On the way up we encountered the Afrikaans Taal Monument and pulled in to visit (entry fee is R30 for adults, R5 for kids). After walking around the concrete edifice trying to answer Alex’s questions about why Afrikaans, are there monuments to the other languages and so on I beat a hasty retreat. Ultimately, it’s just one a hell of a monument – beautiful in its own way even but after five minutes you’ve kinda seen all there is to see.

From the Monument we took the ominously sign posted Jan Phillips Memorial Road which, and I quote, “does not conform to modern road design/safety standards.’ Ha I thought, finally some adventure. But the road is pretty tame (although if it was pouring you might think twice about venturing up there in a sedan car). The dirt road traverses the base of the great granite dome before delivering you to the Paarl Mountain Nature Reserve. From here a number of trails lead up to the rocks and across the mountain slope.

Protea in the Paarl Mountain Nature Reserve.
A protea in the Paarl Mountain Nature Reserve.

The reserve is also home to an indigenous flower garden which was a complete surprise – and it’s a real find. Unlike my recent experiences of Kirstenbosch National Botanical Gardens, we practically had this place to ourselves. Quiet trails weave through green beds of ferns, forests of indigenous trees and pink swathes of ericas dotted with vibrant proteas including a red variant I’d never seen before; these two flower types contribute enormously to the incredible biodiversity of the Cape. Sure, it wasn’t quite adrenaline-rush adventure I’d hoped for but by the time we’d explored the flowers brimming with bees and insects, discussed the vagaries of pollination and played Pooh sticks in the small mountain streams that gurgle through the garden, we’d worked up an appetite. With Alex complaining we’d forgot about elevinsies (he is part hobbit) we headed for lunch.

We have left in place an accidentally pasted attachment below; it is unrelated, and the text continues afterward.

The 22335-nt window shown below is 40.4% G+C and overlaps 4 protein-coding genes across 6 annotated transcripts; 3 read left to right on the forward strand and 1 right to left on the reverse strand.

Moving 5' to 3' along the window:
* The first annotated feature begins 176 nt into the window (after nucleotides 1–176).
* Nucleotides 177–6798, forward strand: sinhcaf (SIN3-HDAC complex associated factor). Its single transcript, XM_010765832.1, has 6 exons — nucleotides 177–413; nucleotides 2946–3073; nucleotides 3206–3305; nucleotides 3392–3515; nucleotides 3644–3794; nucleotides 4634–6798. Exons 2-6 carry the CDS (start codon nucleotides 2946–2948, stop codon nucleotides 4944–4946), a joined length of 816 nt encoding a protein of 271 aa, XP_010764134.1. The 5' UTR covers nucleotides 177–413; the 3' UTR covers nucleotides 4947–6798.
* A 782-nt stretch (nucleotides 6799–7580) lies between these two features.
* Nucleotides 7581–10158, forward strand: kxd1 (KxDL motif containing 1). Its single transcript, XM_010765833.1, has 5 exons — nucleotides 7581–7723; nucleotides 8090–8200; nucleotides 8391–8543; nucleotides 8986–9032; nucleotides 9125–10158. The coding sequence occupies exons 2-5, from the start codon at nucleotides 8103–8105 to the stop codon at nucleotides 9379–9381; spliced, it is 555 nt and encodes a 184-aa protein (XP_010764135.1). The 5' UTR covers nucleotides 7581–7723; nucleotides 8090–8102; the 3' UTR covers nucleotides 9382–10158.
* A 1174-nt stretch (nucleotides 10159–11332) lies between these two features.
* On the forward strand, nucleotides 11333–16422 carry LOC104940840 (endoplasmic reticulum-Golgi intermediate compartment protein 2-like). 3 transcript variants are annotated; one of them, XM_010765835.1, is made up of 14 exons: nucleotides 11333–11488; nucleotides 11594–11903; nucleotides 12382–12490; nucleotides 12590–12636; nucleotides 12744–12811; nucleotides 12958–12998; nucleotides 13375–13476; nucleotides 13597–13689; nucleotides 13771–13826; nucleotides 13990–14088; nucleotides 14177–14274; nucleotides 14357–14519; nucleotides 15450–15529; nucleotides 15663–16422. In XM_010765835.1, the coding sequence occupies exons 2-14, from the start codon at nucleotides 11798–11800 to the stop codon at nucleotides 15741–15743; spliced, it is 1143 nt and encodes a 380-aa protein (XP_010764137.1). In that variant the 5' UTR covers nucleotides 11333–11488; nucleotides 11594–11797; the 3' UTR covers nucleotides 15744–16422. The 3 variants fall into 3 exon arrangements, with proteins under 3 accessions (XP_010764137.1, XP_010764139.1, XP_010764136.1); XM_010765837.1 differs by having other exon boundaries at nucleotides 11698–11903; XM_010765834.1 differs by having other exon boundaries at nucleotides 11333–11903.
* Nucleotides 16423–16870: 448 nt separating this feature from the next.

Joostenberg Bistro
Joostenberg Bistro.